Finding a peer group with whom one can identify is a catalyst in the process of integration and finding one’s centre again. Bennett observes that ‘unlike the encapsulated marginal, the constructive marginal feels authentic and recognizes that one is never not at home in the world.’ (Bennett, 1977,pp. 45-52) This, she continues, may stem from having acknowledged that one does have a peer group to which you can relate. Usually this will be a group of fellow marginals with whom one has more in common than anyone else who hold the same passport as themselves. In fact for many global nomads and TCKs, it is when they first discover these terms that they finally feel they can ‘come home’ to a group of people, that there is a set of terms which defines their experience and that ‘they can finally name a community to which they fully belong, where they don’t need to explain themselves, where their experiences can be understood and celebrated.’ This statement cannot be argued with, as TCKs often testify to this fact and the case studies in the appendix indicate that it is true.

Many global nomads have certainly felt less isolated in knowing there are many others who share their experiences; it is nonetheless a pseudo-community or perhaps a cyber-community. While a cyber-community serves its purpose, and provides a forum for ‘networking’, chatting to people with similar experiences and organizing conferences, exchanging information etc., it is not sufficient as an immediate support group and community if one is feeling uprooted, isolated and marginalized.

Authenticity Anxiety

In Francophone Africa in the 1950s, a literary movement arose around the theme of authenticité. A determining question for the Francophone African poets was, ‘ In which language do I dream?’ They reasoned that it is when we are unconscious that our ‘pure self’ reveals itself, not our self in a social role. ‘In which language do I dream?’ This question can only have one answer: ‘it depends’. It depends where the dream is taking place and with whom the dreamer is talking. ‘We are left with the question that dreams do not unravel: Are we somebody outside of our social roles? Do we have a ‘self’ independent of social affirmation?’ (H.N Seelye & J.H. Wassilewski, 1996, p.101) This question is aggravated when one is shifting from one social stratum to the next. The task of accommodating many different cultures, and therefore social roles, generates a common complaint in people who find themselves living multicultural lives; they have difficulty in feeling ‘authentic.’ If one has moved repeatedly across cultural boundaries, and adapted to a variety of environments, one often questions the validity of the ‘self’, or alternatively, of one’s ‘selves’. ‘Multicultural people often suffer from ‘authenticity anxiety’. If they use language and behavior so they ‘play’ well indifferent cultural contexts, are they being their true selves?’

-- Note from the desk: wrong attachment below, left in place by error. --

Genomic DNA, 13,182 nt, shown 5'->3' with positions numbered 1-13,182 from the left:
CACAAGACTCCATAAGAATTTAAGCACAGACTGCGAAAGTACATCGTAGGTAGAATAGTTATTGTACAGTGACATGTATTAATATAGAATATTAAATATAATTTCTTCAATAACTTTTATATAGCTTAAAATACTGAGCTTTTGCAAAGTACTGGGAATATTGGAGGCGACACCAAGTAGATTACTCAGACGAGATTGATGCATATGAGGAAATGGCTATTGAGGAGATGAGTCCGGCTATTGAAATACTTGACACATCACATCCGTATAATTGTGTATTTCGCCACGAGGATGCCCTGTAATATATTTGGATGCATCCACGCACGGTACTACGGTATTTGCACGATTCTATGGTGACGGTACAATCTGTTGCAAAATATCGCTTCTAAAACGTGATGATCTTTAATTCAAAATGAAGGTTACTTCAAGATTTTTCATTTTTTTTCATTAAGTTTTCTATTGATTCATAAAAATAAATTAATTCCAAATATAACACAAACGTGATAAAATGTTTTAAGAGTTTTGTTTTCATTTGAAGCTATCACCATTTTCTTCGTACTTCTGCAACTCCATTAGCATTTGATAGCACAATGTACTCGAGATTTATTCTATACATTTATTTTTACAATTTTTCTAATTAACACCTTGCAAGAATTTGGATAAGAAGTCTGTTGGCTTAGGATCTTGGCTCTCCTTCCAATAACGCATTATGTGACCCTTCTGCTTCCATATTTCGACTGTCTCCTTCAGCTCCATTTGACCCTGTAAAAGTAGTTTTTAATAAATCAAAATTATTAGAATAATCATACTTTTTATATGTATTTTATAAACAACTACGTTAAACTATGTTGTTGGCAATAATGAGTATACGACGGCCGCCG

In an interview with Christine, she begins quite confidently asserting that she feels she knows who she is. Then she continues less sure of herself and states: ‘there are few people who see all my different sides…. I guess I don’t really know what my identity is.’ Jenny, another ATCK, concludes similarly. After stating that it isn’t a burden for her to live like a ‘chameleon’, that instead, she finds it ‘interesting to have learned to fit in with so many different people and in so many situations’, she ends by admitting: ‘I have sometimes wondered who I really am.’ Psychologist and trainer Don Hamachek has proposed that in moving forward from this question of ‘who am I?’ the multicultural or bicultural person is advised to see himself or herself as a self-in-process as opposed to a self-as-object. By this he means that, rather than standing outside themselves and evaluating what they see from a more or less detached point of view the self-as- process sees themselves more as a doer which is in an active group of processes such as thinking, perceiving and remembering. (Hamachek 1971, pp.8) The self-as-object situation is described in the following scenario. The person is pondering the serious person she feels she has become since immigrating to Canada. She concludes that the object she is observing is the real one:

Maybe you would have become more serious even in Krakow.
But you would have been different, very different.
No question.
And you prefer her, the Krakow Eva.
Yes, I prefer her. But I can’t be her. I’m losing track of her. In a few years I’ll have no idea what she would have been like.
But she’s more real anyway.
Yes, she’s the real one. (E. Hoffmann, Lost In Translation, pp.120)

Eventually, Eva will begin observing her evolving self in her various social interactions, and indeed, change her identity as she adapts.